All too often we hear about breaches in security where usernames and passwords were obtained and published online. Most of the time, what’s revealed is that most passwords are very simple or iterative of a previous version (e.g., 12345 followed by 123456 on the next change). Implementing password requirements can help keep weak passwords out of your environment. These forced changes have their pros and cons, but when it comes down to it there are still flaws in authentication.
Managing password and security related issues in Linux is important, but there are some simple steps you can take to make your system more secure. Here is a look at a few options to consider. Let’s look first at managing those passwords and accounts and then move on to just how often people are trying to access those accounts. Lastly, we’ll cover some of the things we can do to limit those attempts.
Linux password management
Changing a user’s password using the passwd command is pretty straightforward, but there’s a lot more it can do. Did you know you can also use it to lock and unlock an account? What about passing in a password via stdin?
Change a password
Change a password via stdin
echo “Some_STRONG_PASSWORD” | passwd —stdin root
Lock and unlock a password
passwd -l [username]
passwd -u [username]
When you work with passwords, both the /etc/passwd and /etc/shadow files are updated. The passwd file contains a lot of information, but ironically enough not the actual password hash. The hash is contained in the /etc/shadow file.
Why the /etc/shadow file?
In the early days, the hashed password was stored in the /etc/password file, but there was a problem—this file needed to be able to be read by everybody. Your password’s hash being available to everybody is not a good thing. So the actual hash was moved to the /etc/shadow file, which is only readable by a privileged user.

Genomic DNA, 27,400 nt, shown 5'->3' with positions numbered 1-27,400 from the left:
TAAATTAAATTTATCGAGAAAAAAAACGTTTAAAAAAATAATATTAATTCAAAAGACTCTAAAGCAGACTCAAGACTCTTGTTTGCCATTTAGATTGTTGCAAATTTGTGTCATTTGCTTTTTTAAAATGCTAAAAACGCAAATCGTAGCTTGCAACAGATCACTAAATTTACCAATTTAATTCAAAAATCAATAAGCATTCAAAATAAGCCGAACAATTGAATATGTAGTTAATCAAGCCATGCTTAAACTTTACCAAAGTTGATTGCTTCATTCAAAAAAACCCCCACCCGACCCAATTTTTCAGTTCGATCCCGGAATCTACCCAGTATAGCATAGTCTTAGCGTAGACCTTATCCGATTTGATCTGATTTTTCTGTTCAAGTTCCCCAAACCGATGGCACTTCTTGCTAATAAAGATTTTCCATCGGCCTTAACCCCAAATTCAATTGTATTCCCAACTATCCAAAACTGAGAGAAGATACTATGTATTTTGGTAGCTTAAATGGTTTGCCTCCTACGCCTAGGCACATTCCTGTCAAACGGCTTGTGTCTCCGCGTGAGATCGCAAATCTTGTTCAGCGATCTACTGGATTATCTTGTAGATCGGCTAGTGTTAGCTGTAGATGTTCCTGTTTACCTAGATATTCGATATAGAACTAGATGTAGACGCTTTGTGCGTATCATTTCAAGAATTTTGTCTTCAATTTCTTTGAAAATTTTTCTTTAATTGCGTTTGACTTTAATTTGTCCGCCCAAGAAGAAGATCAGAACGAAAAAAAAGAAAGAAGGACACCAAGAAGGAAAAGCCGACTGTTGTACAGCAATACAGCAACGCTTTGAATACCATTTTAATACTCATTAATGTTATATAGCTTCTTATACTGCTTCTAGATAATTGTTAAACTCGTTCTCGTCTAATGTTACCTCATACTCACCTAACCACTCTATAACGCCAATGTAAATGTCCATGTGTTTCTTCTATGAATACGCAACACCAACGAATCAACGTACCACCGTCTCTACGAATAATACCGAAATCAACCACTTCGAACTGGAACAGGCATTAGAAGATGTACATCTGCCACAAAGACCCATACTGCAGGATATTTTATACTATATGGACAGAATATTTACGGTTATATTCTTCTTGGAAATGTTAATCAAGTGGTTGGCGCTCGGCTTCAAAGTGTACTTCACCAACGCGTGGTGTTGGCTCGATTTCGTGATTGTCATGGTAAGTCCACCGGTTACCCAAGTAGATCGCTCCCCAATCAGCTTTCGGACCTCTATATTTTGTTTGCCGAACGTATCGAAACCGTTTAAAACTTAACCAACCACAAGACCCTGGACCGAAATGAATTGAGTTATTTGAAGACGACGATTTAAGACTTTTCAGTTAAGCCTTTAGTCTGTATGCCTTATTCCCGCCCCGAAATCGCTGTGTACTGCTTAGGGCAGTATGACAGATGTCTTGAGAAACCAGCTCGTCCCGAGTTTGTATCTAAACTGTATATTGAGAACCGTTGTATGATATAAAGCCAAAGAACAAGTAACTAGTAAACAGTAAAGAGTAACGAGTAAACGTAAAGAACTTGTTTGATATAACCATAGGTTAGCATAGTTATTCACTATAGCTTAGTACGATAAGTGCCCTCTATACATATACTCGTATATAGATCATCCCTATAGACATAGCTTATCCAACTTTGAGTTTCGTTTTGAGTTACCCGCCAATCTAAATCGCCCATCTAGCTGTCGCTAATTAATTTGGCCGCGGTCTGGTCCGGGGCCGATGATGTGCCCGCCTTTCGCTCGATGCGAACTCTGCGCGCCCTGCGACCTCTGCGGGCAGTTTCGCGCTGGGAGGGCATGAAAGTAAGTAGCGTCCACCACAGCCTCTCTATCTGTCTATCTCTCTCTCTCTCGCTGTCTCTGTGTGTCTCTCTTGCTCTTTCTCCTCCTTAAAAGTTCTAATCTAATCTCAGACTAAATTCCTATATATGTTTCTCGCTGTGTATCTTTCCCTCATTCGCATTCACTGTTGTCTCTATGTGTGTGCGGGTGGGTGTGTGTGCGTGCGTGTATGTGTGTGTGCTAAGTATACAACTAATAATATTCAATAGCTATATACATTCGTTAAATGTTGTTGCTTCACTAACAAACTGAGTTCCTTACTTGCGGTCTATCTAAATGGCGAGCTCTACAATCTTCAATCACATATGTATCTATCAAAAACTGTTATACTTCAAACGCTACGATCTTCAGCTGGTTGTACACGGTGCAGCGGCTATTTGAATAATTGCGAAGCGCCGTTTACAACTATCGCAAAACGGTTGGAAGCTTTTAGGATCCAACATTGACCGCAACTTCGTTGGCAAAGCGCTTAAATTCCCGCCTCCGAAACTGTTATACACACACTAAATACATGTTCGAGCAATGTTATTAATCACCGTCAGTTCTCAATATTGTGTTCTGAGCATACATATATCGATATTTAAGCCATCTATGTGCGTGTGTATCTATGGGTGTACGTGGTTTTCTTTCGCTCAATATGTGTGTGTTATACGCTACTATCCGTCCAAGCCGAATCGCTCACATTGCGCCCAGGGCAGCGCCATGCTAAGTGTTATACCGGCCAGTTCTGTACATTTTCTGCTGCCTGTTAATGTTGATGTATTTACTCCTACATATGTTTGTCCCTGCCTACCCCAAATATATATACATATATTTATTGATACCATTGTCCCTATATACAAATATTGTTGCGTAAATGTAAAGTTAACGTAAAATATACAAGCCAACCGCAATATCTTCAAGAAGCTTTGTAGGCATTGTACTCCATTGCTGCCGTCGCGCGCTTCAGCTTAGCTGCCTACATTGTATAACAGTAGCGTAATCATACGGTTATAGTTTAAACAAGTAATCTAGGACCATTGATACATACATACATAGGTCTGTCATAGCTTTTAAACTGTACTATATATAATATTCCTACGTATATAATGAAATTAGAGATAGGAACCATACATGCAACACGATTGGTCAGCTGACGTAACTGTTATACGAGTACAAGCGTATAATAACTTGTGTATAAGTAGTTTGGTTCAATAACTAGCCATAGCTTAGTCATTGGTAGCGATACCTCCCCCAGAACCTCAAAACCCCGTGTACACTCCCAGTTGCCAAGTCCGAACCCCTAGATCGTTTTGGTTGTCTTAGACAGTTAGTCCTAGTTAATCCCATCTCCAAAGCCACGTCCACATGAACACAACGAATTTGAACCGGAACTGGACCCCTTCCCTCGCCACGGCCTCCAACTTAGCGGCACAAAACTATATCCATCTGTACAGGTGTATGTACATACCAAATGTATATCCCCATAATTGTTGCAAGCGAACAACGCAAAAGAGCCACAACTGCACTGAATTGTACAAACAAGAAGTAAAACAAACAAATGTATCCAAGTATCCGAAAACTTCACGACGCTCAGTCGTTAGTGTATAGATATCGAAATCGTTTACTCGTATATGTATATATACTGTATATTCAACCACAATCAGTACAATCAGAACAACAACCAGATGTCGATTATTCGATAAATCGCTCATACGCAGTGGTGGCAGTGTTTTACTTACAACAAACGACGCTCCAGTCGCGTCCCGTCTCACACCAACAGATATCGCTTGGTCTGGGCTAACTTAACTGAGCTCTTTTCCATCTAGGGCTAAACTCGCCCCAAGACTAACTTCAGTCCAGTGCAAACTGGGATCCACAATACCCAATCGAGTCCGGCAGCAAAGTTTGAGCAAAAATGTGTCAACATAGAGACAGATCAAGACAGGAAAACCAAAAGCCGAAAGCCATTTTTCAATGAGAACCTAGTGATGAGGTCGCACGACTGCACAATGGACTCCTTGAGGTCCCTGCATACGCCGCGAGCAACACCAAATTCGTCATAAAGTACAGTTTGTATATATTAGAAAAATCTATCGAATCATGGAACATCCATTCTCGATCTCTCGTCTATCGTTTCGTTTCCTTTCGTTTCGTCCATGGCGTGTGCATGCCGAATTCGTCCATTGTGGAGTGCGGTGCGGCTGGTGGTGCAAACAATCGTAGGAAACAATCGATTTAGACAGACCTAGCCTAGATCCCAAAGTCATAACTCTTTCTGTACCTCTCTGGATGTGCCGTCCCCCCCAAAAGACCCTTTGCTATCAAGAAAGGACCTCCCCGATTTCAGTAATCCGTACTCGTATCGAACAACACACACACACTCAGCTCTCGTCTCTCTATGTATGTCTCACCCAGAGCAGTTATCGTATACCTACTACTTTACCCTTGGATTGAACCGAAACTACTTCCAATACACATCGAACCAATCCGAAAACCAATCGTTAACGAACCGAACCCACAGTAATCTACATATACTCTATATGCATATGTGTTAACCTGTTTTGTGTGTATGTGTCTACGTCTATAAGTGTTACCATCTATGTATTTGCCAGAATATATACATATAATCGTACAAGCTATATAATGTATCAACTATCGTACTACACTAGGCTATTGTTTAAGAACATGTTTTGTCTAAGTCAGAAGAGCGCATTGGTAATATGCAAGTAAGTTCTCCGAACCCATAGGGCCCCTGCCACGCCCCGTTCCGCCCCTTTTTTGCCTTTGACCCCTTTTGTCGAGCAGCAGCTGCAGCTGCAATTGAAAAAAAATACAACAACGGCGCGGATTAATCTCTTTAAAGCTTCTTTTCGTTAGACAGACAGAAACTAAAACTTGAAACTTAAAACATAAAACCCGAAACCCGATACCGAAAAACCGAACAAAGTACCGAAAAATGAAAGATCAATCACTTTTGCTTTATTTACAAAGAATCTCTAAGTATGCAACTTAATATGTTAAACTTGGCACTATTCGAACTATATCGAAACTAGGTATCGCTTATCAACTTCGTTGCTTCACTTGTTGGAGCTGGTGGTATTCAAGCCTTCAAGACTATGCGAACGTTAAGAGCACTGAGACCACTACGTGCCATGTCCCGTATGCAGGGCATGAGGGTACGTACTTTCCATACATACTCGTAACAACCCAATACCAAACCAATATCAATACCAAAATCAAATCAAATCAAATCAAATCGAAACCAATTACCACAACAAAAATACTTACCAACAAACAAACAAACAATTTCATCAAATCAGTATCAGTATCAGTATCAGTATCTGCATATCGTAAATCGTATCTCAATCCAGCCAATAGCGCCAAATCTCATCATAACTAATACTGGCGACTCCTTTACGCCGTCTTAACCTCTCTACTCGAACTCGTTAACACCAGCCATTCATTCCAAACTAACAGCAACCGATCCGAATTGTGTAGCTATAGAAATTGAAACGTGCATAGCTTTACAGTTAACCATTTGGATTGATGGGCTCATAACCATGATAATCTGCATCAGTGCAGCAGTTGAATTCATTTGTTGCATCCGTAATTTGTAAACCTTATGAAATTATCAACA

How often are break-ins attempted?
Ever wonder how many times somebody has tried to log on to your publicly accessible server? The last command shows us the number of successful attempts. The lastb command shows us the number of unsuccessful attempts. As an example, my server has had 7,464 unsuccessful attempts in the past 12 hours.
Extra tip: The last and lastb commands write to the /var/log/wtmp and /var/log/btmp files, respectively. If you ever see these files zeroed out, you might have a problem.
What else can we do?
We’ve seen that there can be a large number of attempts to log on to a publicly accessible system. So, what can we do? There are a few things we can to do either limit or mitigate the number of attempts.
Change the port
The first thing we can do is change the port that SSH listens on. This can mitigate some of the attempts, but there are also tools like nmap that can scan for open ports.
Firewalls (iptables, UFC, and firewalld) are great. Their goal is to limit access to SSH to a smaller set of servers. The drawback is that you can, at times, lock yourself out if your IP changes or if you are attempting to log in from a new place.
Knowing what we know from the lastb command, we can look to tools like Fail2Ban to automatically block IPs after a certain number of unsuccessful attempts.
I hope this helps give some insight into passwords on your server and some direction in limiting attack vectors.